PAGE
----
Former Republican state Rep. Allen Quist is largely self-funding his Congressional campaign, loaning or donating to his own campaign most of the $243,160 in contributions he's reported so far.
Through the end of June, outside donors have contributed less than 10 percent of his total fundraising haul. But Quist still has more resources than his primary opponent, state Sen. Mike Parry.
Allen Quist generated $178,230 in the second quarter of 2012, and had more than $165,000 in the bank at the end of June. Parry has $36,400 banked after raising almost $52,000 during the months of April, May and June.
Quist and Parry will face off in next month's Republican primary with the winner advancing to take on Democratic U.S. Rep. Tim Walz in November for the right to represent the First District, which covers southern Minnesota.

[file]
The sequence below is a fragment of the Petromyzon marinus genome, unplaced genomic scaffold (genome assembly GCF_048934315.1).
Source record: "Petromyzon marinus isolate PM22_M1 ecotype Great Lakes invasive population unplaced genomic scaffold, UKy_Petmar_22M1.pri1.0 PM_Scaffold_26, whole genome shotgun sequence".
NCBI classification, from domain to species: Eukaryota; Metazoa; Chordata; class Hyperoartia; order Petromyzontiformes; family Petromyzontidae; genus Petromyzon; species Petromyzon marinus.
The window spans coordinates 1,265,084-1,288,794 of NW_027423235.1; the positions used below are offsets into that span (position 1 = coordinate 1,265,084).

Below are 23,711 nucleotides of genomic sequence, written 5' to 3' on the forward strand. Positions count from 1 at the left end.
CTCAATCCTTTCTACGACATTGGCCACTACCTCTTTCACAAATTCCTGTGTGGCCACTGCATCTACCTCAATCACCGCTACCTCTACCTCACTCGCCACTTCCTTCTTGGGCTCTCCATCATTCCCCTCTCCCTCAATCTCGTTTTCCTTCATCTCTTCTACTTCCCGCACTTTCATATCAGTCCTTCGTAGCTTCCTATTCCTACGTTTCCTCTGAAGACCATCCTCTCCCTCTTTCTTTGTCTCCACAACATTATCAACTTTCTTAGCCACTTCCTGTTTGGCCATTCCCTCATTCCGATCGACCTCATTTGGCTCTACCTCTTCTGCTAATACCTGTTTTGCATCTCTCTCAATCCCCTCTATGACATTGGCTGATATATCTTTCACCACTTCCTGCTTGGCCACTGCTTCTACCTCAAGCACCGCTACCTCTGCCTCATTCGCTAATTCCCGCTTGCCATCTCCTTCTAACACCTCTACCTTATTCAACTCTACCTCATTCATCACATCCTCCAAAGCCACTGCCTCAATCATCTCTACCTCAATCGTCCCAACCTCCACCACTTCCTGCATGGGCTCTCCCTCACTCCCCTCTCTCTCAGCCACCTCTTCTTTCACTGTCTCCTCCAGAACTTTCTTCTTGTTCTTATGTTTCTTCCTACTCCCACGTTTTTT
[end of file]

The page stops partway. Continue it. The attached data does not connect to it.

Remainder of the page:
Walz has more than $800,000 stored away for his re-election bid after raising more than $237,000 during the second quarter.
National Democrats have also pledged to back Walz's campaign. The three-term incumbent is part of the Democratic Congressional Campaign Committee's "Frontline" program, which lends support to vulnerable incumbents. In 2010, the committee spent a quarter million dollars to help Walz retain his seat in Congress.
The National Republican Congressional Committee poured significant resources into the race in 2010, spending more than half a million dollars in an effort to unseat Walz. But, as Quist and Parry continue to slug it out, support for this year's crop of Republicans has yet to materialize. Neither candidate secured enough votes to win the party endorsement during the First District Republican convention in April.